Content provided by Case Eichenberger, CLS Client Portfolio Manager
CLS portfolio managers often get questions from clients about Morningstar’s renowned star rating system. But these days, the questions are more commonly about exchange-traded funds (ETFs) than mutual funds. Some of the most common ones are: Why do some ETFs that CLS uses have low Morningstar Rating™? And, why don’t we just use the highest-rated Morningstar ETFs to build portfolios?
As one of the largest active money managers of ETFs*, we pride ourselves on our ETF knowledge. So, here’s our answer, (but first, remember that an overwhelming majority of ETFs are passive and exist simply to track an index). The ETFs aren’t actively managed, which means it is up to the manager (CLS) to add value by combining ETFs to suit the investor’s risk tolerance (aggressive, conservative, etc.), objective (accumulation, income, etc.), or a combination of other factors.
Currently, Morningstar’s rating methodology for ETFs is very similar to that used for mutual funds. The ratings are based on risk-adjusted performance, and ETFs are measured against others in their respective category. For example, the iShares Core High Dividend ETF (HDV) is a two-star fund in the Large (Cap) Value category. This rating is below average for the category, so why use this ETF? Well, that brings us to our first point: the objective, or fit, of the fund in a portfolio.
Let’s say an investor expresses the need for immediate income generation from his/her assets to live on. How would you gain access to large value equity space in the U.S.? Would you buy the highest Morningstar-rated fund with the largest assets in the category? If so, you could buy the Vanguard Value ETF (VTV), which has a four-star rating. But remember, the investor needs to tilt towards dividend yield for income. This is where HDV may better satisfy the investor’s objectives. HDV has a 12-month yield of approximately 4% while VTV is just approximately 2%. How the fund fits the objective is important.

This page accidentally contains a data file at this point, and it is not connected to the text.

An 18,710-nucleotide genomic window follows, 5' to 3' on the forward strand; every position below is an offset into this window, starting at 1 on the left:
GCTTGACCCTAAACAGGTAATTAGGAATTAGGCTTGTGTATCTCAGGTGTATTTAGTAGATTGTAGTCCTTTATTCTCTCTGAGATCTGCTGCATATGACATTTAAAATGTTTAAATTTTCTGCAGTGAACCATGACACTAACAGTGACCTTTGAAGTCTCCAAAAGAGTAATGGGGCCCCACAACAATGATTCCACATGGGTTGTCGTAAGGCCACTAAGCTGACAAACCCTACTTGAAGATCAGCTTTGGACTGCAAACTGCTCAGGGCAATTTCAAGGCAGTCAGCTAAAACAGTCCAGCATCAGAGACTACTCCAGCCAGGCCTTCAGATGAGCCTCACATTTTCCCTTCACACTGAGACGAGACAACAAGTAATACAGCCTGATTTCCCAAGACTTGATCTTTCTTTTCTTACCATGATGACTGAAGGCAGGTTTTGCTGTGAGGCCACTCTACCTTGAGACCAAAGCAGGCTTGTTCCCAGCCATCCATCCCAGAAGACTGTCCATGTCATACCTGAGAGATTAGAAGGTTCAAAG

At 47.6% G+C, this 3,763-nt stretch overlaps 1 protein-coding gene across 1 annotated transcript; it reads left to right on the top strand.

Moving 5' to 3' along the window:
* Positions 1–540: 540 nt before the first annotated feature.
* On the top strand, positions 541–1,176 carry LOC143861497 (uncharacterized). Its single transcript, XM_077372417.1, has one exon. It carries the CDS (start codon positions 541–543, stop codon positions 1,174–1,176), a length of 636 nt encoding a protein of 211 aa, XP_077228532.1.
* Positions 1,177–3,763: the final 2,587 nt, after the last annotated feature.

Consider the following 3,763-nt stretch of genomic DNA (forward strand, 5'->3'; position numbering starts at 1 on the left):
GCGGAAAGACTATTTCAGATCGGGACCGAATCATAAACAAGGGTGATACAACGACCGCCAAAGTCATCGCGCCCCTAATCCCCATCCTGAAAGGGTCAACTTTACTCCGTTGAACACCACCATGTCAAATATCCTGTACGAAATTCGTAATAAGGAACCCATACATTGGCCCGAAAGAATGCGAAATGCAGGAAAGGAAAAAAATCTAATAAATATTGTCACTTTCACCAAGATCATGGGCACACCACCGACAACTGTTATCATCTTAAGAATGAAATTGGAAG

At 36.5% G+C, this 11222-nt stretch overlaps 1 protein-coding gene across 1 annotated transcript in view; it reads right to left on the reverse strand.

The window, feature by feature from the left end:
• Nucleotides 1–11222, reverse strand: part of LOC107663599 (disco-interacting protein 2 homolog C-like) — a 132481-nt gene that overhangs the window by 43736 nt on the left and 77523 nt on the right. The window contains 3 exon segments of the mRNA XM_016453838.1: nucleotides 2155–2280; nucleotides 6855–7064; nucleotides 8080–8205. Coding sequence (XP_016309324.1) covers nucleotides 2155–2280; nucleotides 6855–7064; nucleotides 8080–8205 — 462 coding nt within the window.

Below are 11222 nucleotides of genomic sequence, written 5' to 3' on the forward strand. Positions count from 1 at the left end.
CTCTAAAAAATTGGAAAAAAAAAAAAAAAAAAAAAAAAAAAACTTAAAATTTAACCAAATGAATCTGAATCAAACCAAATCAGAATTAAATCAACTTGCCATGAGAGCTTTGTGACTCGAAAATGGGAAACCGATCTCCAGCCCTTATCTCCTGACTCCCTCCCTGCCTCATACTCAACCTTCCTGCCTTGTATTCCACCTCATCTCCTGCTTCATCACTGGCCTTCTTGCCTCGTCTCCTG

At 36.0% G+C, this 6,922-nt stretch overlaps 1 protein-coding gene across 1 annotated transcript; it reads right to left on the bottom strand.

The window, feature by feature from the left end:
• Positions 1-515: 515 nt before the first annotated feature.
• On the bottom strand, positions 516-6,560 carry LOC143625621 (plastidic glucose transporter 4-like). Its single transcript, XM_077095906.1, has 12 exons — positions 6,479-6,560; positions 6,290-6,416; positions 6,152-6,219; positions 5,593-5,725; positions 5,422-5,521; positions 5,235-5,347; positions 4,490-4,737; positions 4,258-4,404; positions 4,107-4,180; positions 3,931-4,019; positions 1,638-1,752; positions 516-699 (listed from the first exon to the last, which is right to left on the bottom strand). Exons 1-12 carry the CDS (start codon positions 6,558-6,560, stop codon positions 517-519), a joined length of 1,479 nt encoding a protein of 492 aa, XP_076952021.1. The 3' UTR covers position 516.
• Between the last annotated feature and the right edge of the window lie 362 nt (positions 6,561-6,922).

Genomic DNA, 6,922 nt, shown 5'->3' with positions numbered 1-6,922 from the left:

Let’s look at it another way. Let’s say an investor is heavily invested in U.S. stocks, and would like to diversify further with international equities, specifically in Japan. A quick survey of Morningstar’s ratings could lead you to Deutsche X-trackers MSCI Japan Hedged ETF (DBJP). This ETF has a five-star rating. Compare this to the iShares MSCI Japan ETF (EWJ), which has three stars. The choice seems obvious, doesn’t it? Not so fast. You have to first deconstruct the difference. In this case it is due to the Japanese currency (yen) being devalued against the American dollar. DBJP takes out the yen exposure, while EWJ has currency exposure. Would you rather own a currency-hedged ETF (DBJP) or let the currency diversification help in the long run (EWJ)? The choice isn’t so clear anymore. Again, it comes down to the manager to add value here.
So how does Morningstar calculate ratings? High returns are rewarded; that makes sense. But what if an ETF has much higher returns than its benchmark, and another ETF has lower returns but is more in line with its benchmark? Which would you choose? If you choose the one with the lowest tracking error, it may have lower returns, but you may be more comfortable with what you’re getting. And, again, it is the manager’s job to add value in such choices.
OK, we’ve pointed out why Morningstar’s ETF ratings may not be the best basis for investing decisions. What else should be looked at? With experience in the ETF space for well over 10 years, CLS tracks all the ETFs (over 1700) and has variable measures on each. We look at the expense ratio, the cost of holding, and the market impact cost of trading the ETF. We also look at the structures of the ETF for possible tax considerations, such as whether it distributes a K-1. We host ETF providers at our Omaha, Neb. headquarters to conduct due diligence, and we send out due diligence surveys to providers and visit their headquarters.
We do all this to become even better at determining which ETF is best for the investor, without bias and within a high fiduciary standard. So what’s a better basis for investing decisions? There’s your answer.